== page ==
A Simple Method for DNA Extraction from Mature Date Palm Leaves: Impact of Sand Grinding and Composition of Lysis Buffer

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    Molecular marker techniques have been widely used for cultivar identification of inbred date palms (Phoenix dactylifera L.; Arecaceae) and biodiversity conservation. Isolation of highly pure DNA is the prerequisite for PCR amplification and subsequent use such as DNA fingerprinting and sequencing of genes that have recently been developed for barcoding. To avoid problems related to the preservation and use of liquid nitrogen, we examined sterile sand for grinding the date palm leaves. Individual and combined effects of sodium chloride (NaCl), polyvinylpyrrolidone (PVP) and lithium chloride (LiCl) with the cetyltrimethylammonium bromide (CTAB) method for a DNA yield of sufficient purity and PCR amplification were evaluated in this study. Presence of LiCl and PVP alone or together in the lysis buffer did not significantly improve the DNA yield and purity compared with the addition of NaCl. Our study suggested that grinding of date palm leaf with sterile sand and inclusion of NaCl (1.4 M) in the lysis buffer without the costly use of liquid nitrogen, PVP and LiCl, provides a DNA yield of sufficient purity, suitable for PCR amplification

    Computer-aided dermoscopy for diagnosis of melanoma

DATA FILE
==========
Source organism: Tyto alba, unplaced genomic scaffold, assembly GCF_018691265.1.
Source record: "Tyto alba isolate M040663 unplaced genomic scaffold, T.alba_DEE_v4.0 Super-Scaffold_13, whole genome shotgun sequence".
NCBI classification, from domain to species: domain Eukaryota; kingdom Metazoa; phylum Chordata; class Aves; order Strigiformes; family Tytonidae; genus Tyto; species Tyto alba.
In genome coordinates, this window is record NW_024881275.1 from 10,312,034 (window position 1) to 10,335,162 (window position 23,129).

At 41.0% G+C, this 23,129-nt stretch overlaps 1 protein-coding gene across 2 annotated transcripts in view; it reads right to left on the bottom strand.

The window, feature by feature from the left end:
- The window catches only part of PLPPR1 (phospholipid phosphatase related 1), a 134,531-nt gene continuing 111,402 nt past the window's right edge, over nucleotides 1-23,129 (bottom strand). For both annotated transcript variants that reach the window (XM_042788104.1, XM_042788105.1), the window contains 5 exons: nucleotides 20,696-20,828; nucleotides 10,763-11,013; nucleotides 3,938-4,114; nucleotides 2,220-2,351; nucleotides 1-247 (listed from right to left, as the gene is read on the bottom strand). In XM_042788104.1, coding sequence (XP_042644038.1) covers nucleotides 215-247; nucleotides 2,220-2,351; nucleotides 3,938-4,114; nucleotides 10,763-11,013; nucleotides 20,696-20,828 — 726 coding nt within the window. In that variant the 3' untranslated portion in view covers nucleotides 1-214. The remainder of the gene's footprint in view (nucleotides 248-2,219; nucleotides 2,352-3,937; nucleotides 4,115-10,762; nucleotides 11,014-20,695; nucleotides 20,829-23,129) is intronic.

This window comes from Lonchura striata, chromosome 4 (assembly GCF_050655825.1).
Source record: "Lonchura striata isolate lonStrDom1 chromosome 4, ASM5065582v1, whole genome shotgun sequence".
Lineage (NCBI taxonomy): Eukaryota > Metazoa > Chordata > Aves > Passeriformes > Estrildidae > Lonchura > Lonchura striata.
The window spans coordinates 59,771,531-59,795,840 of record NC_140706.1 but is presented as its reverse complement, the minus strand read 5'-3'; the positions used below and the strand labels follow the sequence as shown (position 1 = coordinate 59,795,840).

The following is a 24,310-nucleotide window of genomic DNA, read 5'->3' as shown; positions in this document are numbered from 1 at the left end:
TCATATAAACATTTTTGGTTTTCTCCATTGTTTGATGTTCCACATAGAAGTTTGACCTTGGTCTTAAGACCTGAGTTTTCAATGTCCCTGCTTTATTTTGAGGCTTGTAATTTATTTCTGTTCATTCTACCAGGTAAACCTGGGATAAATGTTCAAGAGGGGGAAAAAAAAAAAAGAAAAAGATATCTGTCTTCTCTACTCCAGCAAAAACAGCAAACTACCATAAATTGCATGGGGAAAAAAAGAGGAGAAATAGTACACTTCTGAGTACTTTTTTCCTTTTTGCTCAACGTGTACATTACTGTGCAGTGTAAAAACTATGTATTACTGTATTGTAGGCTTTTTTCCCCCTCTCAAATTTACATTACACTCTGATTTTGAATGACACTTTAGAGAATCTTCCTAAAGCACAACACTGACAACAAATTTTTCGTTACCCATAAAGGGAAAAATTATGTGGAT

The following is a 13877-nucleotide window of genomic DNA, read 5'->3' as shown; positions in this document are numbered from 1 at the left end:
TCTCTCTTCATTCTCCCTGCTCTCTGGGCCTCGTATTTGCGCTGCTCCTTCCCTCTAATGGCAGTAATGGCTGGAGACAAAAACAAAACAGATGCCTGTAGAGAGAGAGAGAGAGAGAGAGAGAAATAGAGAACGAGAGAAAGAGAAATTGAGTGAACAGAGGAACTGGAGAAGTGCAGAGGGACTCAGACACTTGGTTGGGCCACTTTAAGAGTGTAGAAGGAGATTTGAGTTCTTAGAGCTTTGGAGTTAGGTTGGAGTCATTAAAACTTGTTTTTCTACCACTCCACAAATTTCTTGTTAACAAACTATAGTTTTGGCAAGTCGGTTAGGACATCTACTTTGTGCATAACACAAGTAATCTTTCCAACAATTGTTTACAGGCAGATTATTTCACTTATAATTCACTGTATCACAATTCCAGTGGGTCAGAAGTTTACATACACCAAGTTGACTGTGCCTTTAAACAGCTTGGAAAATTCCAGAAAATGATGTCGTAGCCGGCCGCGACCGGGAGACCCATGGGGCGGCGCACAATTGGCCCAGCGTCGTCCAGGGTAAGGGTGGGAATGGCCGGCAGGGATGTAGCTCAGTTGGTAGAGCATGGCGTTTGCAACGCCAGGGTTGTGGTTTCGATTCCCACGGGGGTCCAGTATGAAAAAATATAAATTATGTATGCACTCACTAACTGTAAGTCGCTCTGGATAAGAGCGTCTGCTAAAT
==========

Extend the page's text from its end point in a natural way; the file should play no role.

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    BACKGROUND: Computer-aided dermoscopy using artificial neural networks has been reported to be an accurate tool for the evaluation of pigmented skin lesions. We set out to determine the sensitivity and specificity of a computer-aided dermoscopy system for diagnosis of melanoma in Iranian patients. METHODS: We studied 122 pigmented skin lesions which were referred for diagnostic evaluation or cosmetic reasons. Each lesion was examined by two clinicians with naked eyes and all of their clinical diagnostic considerations were recorded. The lesions were analyzed using a microDERM(Âź )dermoscopy unit. The output value of the software for each lesion was a score between 0 and 10. All of the lesions were excised and examined histologically. RESULTS: Histopathological examination revealed melanoma in six lesions. Considering only the most likely clinical diagnosis, sensitivity and specificity of clinical examination for diagnosis of melanoma were 83% and 96%, respectively. Considering all clinical diagnostic considerations, the sensitivity and specificity were 100% and 89%. Choosing a cut-off point of 7.88 for dermoscopy score, the sensitivity and specificity of the score for diagnosis of melanoma were 83% and 96%, respectively. Setting the cut-off point at 7.34, the sensitivity and specificity were 100% and 90%. CONCLUSION: The diagnostic accuracy of the dermoscopy system was at the level of clinical examination by dermatologists with naked eyes. This system may represent a useful tool for screening of melanoma, particularly at centers not experienced in the field of pigmented skin lesions